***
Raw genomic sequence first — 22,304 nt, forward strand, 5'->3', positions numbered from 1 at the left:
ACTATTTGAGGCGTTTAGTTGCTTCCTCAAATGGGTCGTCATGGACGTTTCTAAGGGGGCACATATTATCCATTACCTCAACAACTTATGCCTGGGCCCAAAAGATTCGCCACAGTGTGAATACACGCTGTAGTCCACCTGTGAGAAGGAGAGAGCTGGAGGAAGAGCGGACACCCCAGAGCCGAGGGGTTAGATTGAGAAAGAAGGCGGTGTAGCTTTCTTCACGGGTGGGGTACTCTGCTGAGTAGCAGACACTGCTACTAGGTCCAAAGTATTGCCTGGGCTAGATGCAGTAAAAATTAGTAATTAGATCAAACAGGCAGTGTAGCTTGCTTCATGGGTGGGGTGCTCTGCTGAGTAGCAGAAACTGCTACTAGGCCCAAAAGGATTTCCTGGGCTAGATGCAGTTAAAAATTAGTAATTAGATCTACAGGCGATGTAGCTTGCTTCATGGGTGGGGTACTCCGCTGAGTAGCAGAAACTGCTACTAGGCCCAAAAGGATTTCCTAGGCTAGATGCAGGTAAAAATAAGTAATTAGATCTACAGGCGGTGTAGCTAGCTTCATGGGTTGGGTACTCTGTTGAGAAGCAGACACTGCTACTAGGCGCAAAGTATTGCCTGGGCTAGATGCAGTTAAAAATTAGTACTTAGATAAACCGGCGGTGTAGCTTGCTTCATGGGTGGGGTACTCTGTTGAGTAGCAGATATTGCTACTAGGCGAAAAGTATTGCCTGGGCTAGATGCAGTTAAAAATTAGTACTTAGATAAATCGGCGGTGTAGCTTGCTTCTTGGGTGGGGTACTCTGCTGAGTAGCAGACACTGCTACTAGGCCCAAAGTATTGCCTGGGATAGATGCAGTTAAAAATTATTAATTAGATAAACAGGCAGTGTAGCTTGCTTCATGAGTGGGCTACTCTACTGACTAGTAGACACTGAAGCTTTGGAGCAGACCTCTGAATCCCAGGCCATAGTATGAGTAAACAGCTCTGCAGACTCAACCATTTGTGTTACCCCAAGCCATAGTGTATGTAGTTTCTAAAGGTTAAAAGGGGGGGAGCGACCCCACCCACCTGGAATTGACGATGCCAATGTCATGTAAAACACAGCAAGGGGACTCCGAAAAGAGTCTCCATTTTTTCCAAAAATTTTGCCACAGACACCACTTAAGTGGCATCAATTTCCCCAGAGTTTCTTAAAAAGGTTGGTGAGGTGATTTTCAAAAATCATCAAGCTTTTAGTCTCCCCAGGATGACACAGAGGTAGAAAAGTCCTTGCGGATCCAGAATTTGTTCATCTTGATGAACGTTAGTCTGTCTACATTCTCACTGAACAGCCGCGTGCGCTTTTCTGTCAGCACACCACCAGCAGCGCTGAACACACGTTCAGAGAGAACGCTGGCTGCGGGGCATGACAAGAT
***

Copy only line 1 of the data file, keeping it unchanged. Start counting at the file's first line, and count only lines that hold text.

Raw genomic sequence first — 22,304 nt, forward strand, 5'->3', positions numbered from 1 at the left: